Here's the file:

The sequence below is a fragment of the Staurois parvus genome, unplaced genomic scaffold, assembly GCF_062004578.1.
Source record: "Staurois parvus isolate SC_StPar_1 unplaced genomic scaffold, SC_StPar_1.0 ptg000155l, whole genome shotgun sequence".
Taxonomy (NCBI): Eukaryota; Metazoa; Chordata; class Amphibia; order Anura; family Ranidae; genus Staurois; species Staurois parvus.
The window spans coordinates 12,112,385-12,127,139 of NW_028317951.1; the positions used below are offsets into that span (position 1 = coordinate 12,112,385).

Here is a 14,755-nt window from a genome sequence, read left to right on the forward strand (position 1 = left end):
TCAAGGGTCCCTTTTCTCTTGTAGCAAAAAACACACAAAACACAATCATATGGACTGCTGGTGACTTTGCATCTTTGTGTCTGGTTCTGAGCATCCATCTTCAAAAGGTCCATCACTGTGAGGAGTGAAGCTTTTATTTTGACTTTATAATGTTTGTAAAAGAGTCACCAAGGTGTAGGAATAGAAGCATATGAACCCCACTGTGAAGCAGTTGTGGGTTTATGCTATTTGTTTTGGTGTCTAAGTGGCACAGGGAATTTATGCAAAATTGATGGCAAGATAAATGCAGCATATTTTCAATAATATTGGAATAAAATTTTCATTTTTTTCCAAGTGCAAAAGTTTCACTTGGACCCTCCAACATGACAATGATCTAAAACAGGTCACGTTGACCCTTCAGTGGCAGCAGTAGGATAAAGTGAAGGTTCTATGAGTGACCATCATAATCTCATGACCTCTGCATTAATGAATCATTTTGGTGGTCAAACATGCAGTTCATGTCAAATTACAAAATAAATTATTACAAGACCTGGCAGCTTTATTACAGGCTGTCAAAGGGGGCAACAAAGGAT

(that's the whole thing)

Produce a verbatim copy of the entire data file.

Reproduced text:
The sequence below is a fragment of the Staurois parvus genome, unplaced genomic scaffold, assembly GCF_062004578.1.
Source record: "Staurois parvus isolate SC_StPar_1 unplaced genomic scaffold, SC_StPar_1.0 ptg000155l, whole genome shotgun sequence".
Taxonomy (NCBI): Eukaryota; Metazoa; Chordata; class Amphibia; order Anura; family Ranidae; genus Staurois; species Staurois parvus.
The window spans coordinates 12,112,385-12,127,139 of NW_028317951.1; the positions used below are offsets into that span (position 1 = coordinate 12,112,385).

Here is a 14,755-nt window from a genome sequence, read left to right on the forward strand (position 1 = left end):
TCAAGGGTCCCTTTTCTCTTGTAGCAAAAAACACACAAAACACAATCATATGGACTGCTGGTGACTTTGCATCTTTGTGTCTGGTTCTGAGCATCCATCTTCAAAAGGTCCATCACTGTGAGGAGTGAAGCTTTTATTTTGACTTTATAATGTTTGTAAAAGAGTCACCAAGGTGTAGGAATAGAAGCATATGAACCCCACTGTGAAGCAGTTGTGGGTTTATGCTATTTGTTTTGGTGTCTAAGTGGCACAGGGAATTTATGCAAAATTGATGGCAAGATAAATGCAGCATATTTTCAATAATATTGGAATAAAATTTTCATTTTTTTCCAAGTGCAAAAGTTTCACTTGGACCCTCCAACATGACAATGATCTAAAACAGGTCACGTTGACCCTTCAGTGGCAGCAGTAGGATAAAGTGAAGGTTCTATGAGTGACCATCATAATCTCATGACCTCTGCATTAATGAATCATTTTGGTGGTCAAACATGCAGTTCATGTCAAATTACAAAATAAATTATTACAAGACCTGGCAGCTTTATTACAGGCTGTCAAAGGGGGCAACAAAGGAT